(PhysOrg.com) -- Later this year, the world's largest and most powerful particle accelerator, the Large Hadron Collider near Geneva, Switzerland, will begin operating, sending beams of protons hurling around circular tracks in opposite directions at nearly light-speed and then forcing them to collide, producing a spray of energy and matter.
Scientists' hopes are high for the LHC, with many yearning that its detectors will record evidence of undiscovered theorized particles and new physics. In that respect, a group of physicists considers a new possible discovery: a new dimension. At the LHC, the proton collisions will be powerful enough to probe incredibly minute size scales, perhaps minute enough to open a tiny new dimension.
"While the LHC may uncover what appears to be an extra dimension, it could really be a hologram of some more complicated physics theory," said physicist Veronica Sanz of Boston Univeristy and York University in Ontario, Canada, to PhysOrg.com. Sanz is one of three physicists involved in the study.
By "hologram," Sanz and her colleagues aren't referring to a flat image that appears three dimensional. Rather, in the context of particle physics, holography imagines an extra dimension to handle the calculations of strongly interacting systems, like LHC collisions.
Added physicist Adam Martin of Yale University, "LHC could discover a new type of strong interactions wildly different from the strong nuclear force we already know from the Standard Model."
The strong nuclear force is one of the four fundamental physics forces and is what keeps atomic nuclei together, mediated by gluons. The other three forces are the electromagnetic, gravitational, and weak forces. The strong, weak, and EM forces, and the particles that experience them, are all described by a sweeping physics theory known as the Standard Model (gravity is ignored because it is so weak by comparison).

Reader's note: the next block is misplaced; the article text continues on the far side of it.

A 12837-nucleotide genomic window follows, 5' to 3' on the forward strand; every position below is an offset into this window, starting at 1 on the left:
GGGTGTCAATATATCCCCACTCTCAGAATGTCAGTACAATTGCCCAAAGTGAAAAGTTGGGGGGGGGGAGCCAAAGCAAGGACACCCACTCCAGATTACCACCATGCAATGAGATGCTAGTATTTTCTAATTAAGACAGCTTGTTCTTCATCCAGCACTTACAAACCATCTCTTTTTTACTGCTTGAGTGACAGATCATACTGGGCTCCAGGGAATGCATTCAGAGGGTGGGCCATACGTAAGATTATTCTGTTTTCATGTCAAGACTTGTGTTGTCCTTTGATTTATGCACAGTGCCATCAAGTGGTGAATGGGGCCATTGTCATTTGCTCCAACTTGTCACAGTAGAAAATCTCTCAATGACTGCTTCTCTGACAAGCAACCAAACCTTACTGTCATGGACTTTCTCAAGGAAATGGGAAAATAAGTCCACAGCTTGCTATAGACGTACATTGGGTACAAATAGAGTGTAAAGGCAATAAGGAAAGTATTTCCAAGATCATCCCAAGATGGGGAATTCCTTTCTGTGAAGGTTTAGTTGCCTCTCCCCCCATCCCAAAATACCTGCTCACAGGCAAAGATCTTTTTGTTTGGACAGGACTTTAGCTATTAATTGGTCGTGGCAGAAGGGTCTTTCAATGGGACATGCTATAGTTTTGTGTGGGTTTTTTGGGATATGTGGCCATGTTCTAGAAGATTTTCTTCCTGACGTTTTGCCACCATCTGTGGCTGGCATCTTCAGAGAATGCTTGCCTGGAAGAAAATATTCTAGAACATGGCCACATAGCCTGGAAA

But the Standard Model isn't quite complete: One particle, the proposed "Higgs boson," has yet to be discovered. It is the missing piece of the Standard Model and perhaps the "Holy Grail" of LHC results. If found, it could tell scientists about the origins of mass itself, and why matter can be made of elementary particles that are essentially massless. The Higgs, they think, is responsible for assigning masses to those elementary particles.
But the Higgs may not exist, or may not be found. And if not, Standard Model calculations become unwieldy, as only with the Higgs do the calculations make sense. But a new physical dimension, if only an imaginary one, could make such calculations easier.
"For all we know, extra dimensions may be nature's way of computing the masses of particles," says the study's corresponding scientist, Yale University physicist Johannes Hirn.
This research is published in the May 23, 2008, online edition of the Journal of High Energy Physics.
Citation: Johannes Hirn et al JHEP 05 (2008) 084
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